When planning to review or manage a computer system there are some rule of thumb objectives that are worth bearing in mind. For financial auditors the control objectives are set out in the IAS (International Auditing Standards). For IT governance reviewers a better guide is the ISACA (Information System Audit and Control Association) COBIT (Control Objectives for IT). Security audit objectives are covered in COBIT but enhanced in the guidance set out in the CISSP (Certified Information System Security Professional) guidance. For reviewing the management of IT services the generic standards are best enhanced with the guidance set out in the ITIL (IT Infrastructure Library).
Governance is really the key and Senior Management should have identified all the critical infrastructure they need to deliver the services that they are responsible for then planned contingencies to cover events that could reasonably be expected to cause a breach in the delivery or integrity of the services. The result should be documented and compliance enforced and tested.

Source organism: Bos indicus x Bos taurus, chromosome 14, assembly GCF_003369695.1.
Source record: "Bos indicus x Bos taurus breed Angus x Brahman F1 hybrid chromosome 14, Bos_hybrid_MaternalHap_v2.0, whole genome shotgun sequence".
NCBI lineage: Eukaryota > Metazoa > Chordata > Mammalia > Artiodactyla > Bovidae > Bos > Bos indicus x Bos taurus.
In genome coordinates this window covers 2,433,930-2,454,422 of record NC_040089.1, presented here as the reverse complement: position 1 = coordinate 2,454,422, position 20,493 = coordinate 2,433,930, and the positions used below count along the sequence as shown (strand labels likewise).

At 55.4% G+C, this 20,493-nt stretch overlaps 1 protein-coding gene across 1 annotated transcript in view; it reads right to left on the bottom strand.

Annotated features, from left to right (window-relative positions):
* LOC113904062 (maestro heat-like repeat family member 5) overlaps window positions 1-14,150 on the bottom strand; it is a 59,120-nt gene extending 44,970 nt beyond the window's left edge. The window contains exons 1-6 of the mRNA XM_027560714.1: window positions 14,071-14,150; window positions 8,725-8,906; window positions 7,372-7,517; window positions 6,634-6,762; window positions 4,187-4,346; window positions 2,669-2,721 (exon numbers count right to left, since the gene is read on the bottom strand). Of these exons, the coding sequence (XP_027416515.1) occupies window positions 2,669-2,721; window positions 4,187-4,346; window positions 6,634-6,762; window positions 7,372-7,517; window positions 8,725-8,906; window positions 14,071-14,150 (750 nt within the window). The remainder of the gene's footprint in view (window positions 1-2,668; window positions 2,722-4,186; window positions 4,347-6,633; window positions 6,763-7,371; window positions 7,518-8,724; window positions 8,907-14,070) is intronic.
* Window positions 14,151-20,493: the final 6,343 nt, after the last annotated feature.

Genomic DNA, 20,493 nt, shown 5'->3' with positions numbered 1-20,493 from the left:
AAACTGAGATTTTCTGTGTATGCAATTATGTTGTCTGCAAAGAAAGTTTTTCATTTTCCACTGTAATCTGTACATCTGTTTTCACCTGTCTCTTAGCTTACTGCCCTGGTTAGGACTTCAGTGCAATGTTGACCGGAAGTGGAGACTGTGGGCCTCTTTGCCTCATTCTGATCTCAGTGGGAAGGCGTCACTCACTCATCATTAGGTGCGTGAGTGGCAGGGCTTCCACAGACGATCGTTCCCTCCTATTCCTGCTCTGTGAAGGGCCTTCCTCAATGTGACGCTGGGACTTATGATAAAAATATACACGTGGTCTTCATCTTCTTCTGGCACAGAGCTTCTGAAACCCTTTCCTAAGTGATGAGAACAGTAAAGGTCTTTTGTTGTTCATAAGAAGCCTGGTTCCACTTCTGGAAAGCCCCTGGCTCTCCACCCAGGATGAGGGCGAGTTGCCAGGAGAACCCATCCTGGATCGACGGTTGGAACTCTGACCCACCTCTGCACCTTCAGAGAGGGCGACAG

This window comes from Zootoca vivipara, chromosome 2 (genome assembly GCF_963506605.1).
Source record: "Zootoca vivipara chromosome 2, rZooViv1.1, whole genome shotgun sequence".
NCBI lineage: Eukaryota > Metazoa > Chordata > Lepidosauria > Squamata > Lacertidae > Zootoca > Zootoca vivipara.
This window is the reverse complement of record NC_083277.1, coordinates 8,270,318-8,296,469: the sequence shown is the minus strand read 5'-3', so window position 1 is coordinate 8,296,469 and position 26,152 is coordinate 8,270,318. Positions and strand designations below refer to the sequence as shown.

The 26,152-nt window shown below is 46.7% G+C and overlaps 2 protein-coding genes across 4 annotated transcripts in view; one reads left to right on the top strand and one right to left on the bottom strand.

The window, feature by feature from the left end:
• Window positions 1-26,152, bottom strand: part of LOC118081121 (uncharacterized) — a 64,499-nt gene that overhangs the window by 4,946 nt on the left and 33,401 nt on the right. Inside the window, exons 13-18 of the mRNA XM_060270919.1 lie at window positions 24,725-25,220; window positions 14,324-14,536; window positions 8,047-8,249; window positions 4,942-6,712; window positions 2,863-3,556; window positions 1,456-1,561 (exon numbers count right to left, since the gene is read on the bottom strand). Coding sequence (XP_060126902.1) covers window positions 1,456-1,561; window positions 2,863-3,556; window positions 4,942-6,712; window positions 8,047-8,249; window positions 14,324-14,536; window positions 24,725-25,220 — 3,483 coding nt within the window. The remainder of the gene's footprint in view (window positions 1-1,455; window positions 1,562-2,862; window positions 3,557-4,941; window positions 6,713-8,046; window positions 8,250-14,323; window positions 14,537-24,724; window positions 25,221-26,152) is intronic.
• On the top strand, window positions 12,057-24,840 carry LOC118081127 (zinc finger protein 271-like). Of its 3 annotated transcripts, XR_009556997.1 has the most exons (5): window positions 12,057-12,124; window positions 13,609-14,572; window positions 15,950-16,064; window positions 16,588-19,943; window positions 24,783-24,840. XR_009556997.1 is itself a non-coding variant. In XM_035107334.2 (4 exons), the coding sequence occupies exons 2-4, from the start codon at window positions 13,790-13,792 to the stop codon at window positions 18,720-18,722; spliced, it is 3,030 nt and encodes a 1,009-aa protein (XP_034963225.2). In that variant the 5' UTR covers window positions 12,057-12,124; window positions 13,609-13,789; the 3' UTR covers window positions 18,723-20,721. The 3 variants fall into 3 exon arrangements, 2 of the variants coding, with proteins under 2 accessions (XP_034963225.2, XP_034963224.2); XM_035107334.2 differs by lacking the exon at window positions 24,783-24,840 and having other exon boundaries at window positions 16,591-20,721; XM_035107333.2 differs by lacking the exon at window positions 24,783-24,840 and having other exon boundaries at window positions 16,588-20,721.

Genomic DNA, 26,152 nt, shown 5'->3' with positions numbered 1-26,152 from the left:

Governance should cover consideration of
Senior Management should be able to demonstrate an alarm and alert system that would bring a breach of any of the control objectives to their attention and guidance on contingency plans to deal with the threat.
There ought to be a catalogue of threats to services which includes assessment of likelihood, impact and recovery.
Recovery plans are useless unless tested so there ought to be evidence of testing for recovery from simulated threat outcomes and probing of vulnerabilities through penetration testing.
Effective governance requires that the whole board agrees the key services of the organisation, prioritisation of services, assessment of threats, responsibility for carrying out contingency plans and testing organisational resilience.
Much of the testing and some of the control objectives rely on the existence and integrity of transaction level information for a long time. I would suggest that 7 years is not unreasonable. Such evidence is clearly of little use if its integrity and completeness cannot be demonstrated so review of the effectiveness of these aspects of control is a prerequisite for a reviewer.
The reviewer can begin by checking that all the objectives, documentation, testing, alerts and alarms set out above are in place and considering the independence and qualifications of those who documented testing. After that the reviewer should probe weaknesses and help Senior Management identify key areas for improvement.